A silent killer is stalking many families across Australia, taking victims with little notice while driving a black-hole in the country’s health budget. But a simple pulse check may be enough to detect this harmful and costly condition.
Every year, as many as three million people across the world will have a stroke attributable to abnormal heartbeats called atrial fibrillation. This is equivalent to one person every ten seconds.
Atrial fibrillation is the most common abnormal heartbeat that affects almost 400,000 Australians, and it can produce potentially lethal clots that are responsible for one in six strokes.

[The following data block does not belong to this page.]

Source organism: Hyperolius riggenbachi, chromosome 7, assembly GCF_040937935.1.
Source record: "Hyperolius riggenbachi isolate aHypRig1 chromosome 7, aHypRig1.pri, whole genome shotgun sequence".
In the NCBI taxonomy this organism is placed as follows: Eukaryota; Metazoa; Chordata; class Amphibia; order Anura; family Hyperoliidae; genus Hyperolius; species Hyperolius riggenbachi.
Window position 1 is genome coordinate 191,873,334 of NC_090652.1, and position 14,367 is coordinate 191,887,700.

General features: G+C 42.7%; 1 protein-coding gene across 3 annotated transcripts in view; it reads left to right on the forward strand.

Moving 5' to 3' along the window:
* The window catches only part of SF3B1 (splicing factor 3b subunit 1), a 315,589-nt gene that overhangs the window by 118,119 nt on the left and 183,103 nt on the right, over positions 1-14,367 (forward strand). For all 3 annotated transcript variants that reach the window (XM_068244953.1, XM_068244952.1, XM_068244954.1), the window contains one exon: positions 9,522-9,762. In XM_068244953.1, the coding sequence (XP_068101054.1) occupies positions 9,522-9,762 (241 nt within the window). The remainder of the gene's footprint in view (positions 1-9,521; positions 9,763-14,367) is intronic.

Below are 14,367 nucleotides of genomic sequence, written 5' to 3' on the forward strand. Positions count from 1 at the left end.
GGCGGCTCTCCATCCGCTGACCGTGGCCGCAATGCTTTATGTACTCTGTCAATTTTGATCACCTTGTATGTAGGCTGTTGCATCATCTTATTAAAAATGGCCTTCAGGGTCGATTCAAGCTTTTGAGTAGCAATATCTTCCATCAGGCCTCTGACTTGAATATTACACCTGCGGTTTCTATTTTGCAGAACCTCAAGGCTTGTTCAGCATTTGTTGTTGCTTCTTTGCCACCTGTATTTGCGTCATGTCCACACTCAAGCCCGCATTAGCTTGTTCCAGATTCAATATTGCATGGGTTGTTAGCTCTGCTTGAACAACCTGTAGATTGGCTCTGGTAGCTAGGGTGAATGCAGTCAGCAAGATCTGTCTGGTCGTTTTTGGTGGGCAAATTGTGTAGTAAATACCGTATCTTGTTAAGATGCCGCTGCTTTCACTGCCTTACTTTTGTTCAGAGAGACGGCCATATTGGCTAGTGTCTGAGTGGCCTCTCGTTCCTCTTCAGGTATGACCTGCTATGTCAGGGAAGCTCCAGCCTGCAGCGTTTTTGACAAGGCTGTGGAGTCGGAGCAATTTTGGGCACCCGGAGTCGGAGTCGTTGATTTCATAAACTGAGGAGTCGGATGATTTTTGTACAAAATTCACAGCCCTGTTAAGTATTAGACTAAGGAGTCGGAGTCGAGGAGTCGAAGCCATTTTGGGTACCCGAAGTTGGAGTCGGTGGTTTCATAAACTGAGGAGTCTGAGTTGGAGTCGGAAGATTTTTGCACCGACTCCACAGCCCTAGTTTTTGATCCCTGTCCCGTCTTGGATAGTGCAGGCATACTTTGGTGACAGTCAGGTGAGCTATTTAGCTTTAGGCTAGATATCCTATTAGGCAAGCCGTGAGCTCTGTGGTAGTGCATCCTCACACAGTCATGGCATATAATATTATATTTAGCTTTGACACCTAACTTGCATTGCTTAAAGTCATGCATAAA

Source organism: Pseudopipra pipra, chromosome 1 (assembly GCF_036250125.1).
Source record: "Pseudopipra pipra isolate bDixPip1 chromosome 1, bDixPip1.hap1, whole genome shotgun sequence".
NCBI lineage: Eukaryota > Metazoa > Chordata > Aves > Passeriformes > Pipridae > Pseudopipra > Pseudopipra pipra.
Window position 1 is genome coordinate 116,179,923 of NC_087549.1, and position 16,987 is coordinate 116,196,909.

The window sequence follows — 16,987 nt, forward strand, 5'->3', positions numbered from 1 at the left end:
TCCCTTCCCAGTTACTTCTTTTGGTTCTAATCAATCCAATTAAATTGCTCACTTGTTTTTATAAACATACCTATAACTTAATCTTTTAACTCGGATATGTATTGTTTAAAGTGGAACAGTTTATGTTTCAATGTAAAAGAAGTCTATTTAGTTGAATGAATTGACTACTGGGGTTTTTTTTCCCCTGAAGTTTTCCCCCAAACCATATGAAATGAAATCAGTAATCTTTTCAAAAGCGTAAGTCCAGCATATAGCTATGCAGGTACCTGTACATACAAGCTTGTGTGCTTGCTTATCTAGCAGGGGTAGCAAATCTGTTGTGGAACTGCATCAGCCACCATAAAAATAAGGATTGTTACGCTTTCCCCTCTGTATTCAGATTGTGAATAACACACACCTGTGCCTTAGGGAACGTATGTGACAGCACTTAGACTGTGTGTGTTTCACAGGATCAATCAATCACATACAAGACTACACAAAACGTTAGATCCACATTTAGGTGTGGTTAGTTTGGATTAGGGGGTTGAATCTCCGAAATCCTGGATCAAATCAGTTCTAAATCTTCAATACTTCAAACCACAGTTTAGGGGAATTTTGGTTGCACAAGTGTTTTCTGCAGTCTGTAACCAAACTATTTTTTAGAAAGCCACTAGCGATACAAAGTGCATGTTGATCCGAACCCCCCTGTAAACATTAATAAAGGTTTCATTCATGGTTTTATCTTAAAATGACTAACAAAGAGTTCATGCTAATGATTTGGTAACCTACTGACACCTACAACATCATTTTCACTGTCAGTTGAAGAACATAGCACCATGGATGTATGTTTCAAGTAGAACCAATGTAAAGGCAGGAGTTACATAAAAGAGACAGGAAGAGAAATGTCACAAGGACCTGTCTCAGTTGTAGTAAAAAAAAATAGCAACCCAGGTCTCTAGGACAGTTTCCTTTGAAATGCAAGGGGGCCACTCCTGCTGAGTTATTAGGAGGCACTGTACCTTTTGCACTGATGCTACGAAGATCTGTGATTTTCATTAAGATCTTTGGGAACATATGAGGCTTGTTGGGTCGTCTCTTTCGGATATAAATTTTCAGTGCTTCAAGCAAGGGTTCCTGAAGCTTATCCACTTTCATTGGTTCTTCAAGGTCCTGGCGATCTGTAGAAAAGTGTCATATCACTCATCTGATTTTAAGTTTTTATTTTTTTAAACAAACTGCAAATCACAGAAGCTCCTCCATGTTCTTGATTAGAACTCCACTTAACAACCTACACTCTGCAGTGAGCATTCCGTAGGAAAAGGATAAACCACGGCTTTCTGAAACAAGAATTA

Stroke is usually rapid in onset and devastating for individuals and their families. It often leaves the sufferer with physical disability and impairment. In Australia, it’s the second biggest cause of death after heart disease.
The National Stroke Foundation estimates that approximately 53,000 people are affected by stroke each year, at the cost of A$1.3bn. But beyond the financial impact is the direct effect on the workforce and communities, hard-hit with the loss of productivity and loved ones.
But many strokes can be prevented if symptoms are recognised and help for getting the appropriate treatment is sought.
Read the full article at The Conversation.